Although the ultimate decision-making power and success lies with the chief executive officer (CEO), it looks like the chief information officer (CIO) is increasingly becoming the brain behind making the success happen.
The only constant in the world is change and nothing stands as a testament to this in the corporate world than the emergence and evolution of the CIO’s role.
From being an overseer of technical aspects to now actively playing a role in strategising and innovating the business, the position of the CIO in the last decade has transitioned drastically.
Caused by the rapid digitalisation of businesses and the digital economy, the change now requires CIO to not just put on their tech hat but also merge it with their business-savvy hat. This means CIOs aren’t just required to know their stuff but also be discerning enough to make the best use of every technical decision in a way which is beneficial to the company both financially and administratively.
Say, for instance, a company decides to implement a customer relationship management (CRM) solution such as Salesforce, so that their sales team can better manage customer cases. This is where the CIO steps in and sees that the solution can actually be expanded to do more than its intended purpose.
The CRM helpdesk function can be utilised by the support team so that both sales and support are always on top of their game when it comes to customer support.
A CIO here takes on the role of an internal consultant and strategic thinker on how technology can be used as an enabler of a business objective rather than just an information technology (IT) procurement rubber stamp.
The Changing Role of the CIO
It also looks like this is the year for CIOs in Malaysia and the surrounding region to prove if they’re going to make it or break it. Although IT expenditure is expected to go down globally in 2016, according to Gartner, Malaysia will increase its IT expenditure by 7.8% to reach RM68.9bil this year.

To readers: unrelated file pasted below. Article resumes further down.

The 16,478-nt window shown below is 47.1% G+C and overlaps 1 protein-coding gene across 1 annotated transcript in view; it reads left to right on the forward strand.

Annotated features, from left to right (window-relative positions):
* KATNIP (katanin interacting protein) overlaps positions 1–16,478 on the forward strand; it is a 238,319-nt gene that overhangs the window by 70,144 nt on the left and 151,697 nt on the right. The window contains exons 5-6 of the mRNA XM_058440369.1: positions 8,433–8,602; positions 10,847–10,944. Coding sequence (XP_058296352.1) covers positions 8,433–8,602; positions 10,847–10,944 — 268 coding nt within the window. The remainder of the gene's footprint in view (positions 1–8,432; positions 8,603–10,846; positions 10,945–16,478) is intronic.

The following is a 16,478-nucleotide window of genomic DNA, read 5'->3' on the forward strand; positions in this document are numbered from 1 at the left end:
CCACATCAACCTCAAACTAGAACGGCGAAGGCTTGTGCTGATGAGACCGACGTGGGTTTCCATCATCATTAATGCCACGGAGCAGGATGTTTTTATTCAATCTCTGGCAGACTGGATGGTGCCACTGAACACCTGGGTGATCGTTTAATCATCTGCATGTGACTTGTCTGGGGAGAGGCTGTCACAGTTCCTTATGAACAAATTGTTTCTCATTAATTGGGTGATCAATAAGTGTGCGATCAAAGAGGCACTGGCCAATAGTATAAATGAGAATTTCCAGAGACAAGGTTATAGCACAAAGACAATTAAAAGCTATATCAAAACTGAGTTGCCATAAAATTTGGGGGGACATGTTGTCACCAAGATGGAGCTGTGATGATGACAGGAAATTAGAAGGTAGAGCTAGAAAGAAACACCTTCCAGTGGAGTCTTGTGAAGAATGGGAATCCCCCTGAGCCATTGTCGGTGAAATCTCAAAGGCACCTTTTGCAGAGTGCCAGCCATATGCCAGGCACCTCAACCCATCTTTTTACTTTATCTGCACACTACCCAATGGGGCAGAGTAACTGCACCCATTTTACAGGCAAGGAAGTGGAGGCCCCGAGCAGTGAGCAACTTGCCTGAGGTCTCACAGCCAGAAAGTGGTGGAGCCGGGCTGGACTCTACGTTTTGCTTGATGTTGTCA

If you find this odd considering the less than favourable financial status of our nation, Gartner’s research vice president, John-David Lovelock said business leaders know that they need to become digital businesses or face irrelevance in the digital world. Simply put, despite the tough economy, businesses are well aware of the concept of “you snooze, you lose”.
This advantage means that Malaysian CIOs are not just able to invest in emerging IT technologies and solutions that can help optimise the business process but also make their presence known within the company by leading the transformation to make the best out of a financially turbulent time.
According to KPMG’s CIO Advisory managing director, Marc Snyder, there has been a 10% hike in the number of CIOs reporting to CEOs this year than 2015. This is a good indication that CIOs are now looked at as key business partners rather than someone who is consulted when there’s a need for a new tech upgrade.
As part of taking charge of their company’s digital transformation, more CIOs are moving away from on-premise equipment and systems to migrating to the cloud. By doing so, they’re reducing the hours and expertise needed to look after on-premise equipment or systems. And not to mention the saving of capital on integration and updating of legacy systems means more of it being channeled into new solutions which are more aligned with the business’s new direction.
Technical Talent: CIOs’ Biggest Challenge
Excess funds can also be used to address a barrier that CIOs from all over are facing – the lack of technical talent. In fact, Gartner in its 2016 CIO Agenda Report cited talent as the biggest problem faced by CIOs.
Some strategies the report suggested include collaborating with universities and colleges to create co-designed courses, hosting internship positions and crowdsourcing projects. CIOs should also look at training and encouraging their existing IT teams to hone their skills and knowledge because a good career growth promises commitment.
The Spotlights are On!
With all these exciting changes and challenges the CIOs are facing, it finally feels like this is their time to shine. After all, it wasn’t too long ago when CIOs were said to be the least affluent folks in the C-suite level when it comes to the decision-making process of the business apart from chief human resource officers.
Written by Ruba Nackeeran, Corporate Communication & Legal Manager of Lava Protocols.
Article first appeared on Leaderonomics.com.
Lava is an authorised Salesforce Partner in Malaysia and has more than a decade of experience in cloud solutions which includes marketing automation, CRM implementation, change management, and consultation. We pride ourselves in not just being a CRM partner but in also understanding the needs of our customers and taking their business to the next level.